WASHINGTON (Reuters) - President George W. Bush on Wednesday will call on Congress to pass legislation lifting a ban on offshore oil drilling as he seeks remedies to record-high energy prices, the White House said.
“With gasoline now over $4 a gallon, tomorrow he will explicitly call on Congress to also pass legislation lifting the congressional ban on safe, environmentally friendly offshore oil drilling,” White House spokeswoman Dana Perino said on Tuesday.
Differences over energy policy have led to a political spat between Republicans and Democrats, and how to deal with soaring gasoline prices has emerged as a major issue in the presidential campaigns before the November election.
Republicans have called for ending a ban on offshore drilling that has been in place since 1981, but Democrats have repeatedly rebuffed such attempts, citing environmental concerns.
In the race for the White House, Republican John McCain supports ending the ban on offshore oil exploration and Democrat Barack Obama opposes it.
In Houston on Tuesday, McCain called for lifting the federal moratorium on offshore exploration and production as part of a plan to help curb U.S. dependence on foreign oil. The Arizona senator also has proposed temporarily lifting a tax on gasoline over the summer to give consumers a break from soaring fuel prices.
A spokesman for Senate Majority Leader Harry Reid, a Nevada Democrat, said lifting the offshore drilling ban would have little immediate impact on the energy problem.
“The Energy Information Administration says that even if we open the coasts to oil drilling, that won’t have a significant impact on prices until 2030,” Reid spokesman Jim Manley said in an e-mail.
Some experts say Bush could take action to allow offshore drilling, but Perino said, “The president is not taking any executive action tomorrow.”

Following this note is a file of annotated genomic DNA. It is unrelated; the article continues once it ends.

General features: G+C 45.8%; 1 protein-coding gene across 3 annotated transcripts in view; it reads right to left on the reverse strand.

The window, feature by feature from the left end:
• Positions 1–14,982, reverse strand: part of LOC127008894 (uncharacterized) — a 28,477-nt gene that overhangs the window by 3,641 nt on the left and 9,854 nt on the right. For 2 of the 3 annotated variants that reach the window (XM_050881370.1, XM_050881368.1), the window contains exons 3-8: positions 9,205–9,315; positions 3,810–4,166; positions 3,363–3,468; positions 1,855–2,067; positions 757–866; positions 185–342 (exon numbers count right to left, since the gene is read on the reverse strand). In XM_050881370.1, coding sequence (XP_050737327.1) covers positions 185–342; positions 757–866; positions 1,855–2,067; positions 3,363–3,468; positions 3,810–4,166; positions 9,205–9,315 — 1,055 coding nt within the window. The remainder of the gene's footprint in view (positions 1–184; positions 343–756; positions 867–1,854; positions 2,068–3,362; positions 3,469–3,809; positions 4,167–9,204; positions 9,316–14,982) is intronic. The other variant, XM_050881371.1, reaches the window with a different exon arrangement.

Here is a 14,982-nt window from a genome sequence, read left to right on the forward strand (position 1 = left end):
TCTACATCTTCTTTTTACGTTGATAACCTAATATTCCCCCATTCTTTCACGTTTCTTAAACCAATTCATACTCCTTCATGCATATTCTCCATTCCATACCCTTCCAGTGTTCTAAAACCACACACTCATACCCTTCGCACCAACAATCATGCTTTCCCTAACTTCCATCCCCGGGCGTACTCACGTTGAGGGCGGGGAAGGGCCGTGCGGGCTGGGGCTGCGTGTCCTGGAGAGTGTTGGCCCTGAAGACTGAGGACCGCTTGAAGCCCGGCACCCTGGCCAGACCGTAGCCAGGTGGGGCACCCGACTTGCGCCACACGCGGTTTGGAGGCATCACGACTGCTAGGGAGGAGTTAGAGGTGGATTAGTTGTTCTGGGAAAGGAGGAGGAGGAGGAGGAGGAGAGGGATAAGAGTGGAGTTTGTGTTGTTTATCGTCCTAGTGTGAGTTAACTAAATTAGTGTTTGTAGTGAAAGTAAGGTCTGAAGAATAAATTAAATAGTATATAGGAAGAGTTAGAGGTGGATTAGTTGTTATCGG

Senior administration officials said presidential action alone cannot allow offshore drilling to proceed because Congress must overturn its moratorium.
“Signing leases and drilling in these areas requires action from both Congress and the president,” one official said on condition of anonymity.
Bush has visited Saudi Arabia twice this year and sought help in dealing with the high oil prices that threaten the U.S. economy.
In his energy announcement on Wednesday, Bush was not expected to voice support specifically for any of several proposals in Congress to lift the ban on offshore drilling, but rather he will call on Congress to pass legislation to accomplish that goal, an administration official said.
Bush and Republican lawmakers have also been pressing for opening up the Arctic National Wildlife Refuge to oil exploration and drilling, which Democrats oppose.
“The president’s proposal sounds like another page from the administration’s energy policy that was literally written by the oil industry: give away more public resources to the very same oil companies that are sitting on 68 million acres of federal lands they’ve already leased,” House Speaker Nancy Pelosi of California said in a statement.
Pelosi said last week that opening the wildlife refuge in Alaska would reduce U.S. gasoline prices by one penny per gallon, and she and other Democrats blame Bush’s energy policies for the rise in gasoline prices.
Bush has blamed Democrats, who control Congress, for blocking efforts to increase domestic oil production.
“The president believes Congress shouldn’t waste any more time,” Perino said.
Additional reporting by Chris Baltimore and JoAnne Allen; Editing by Doina Chiacu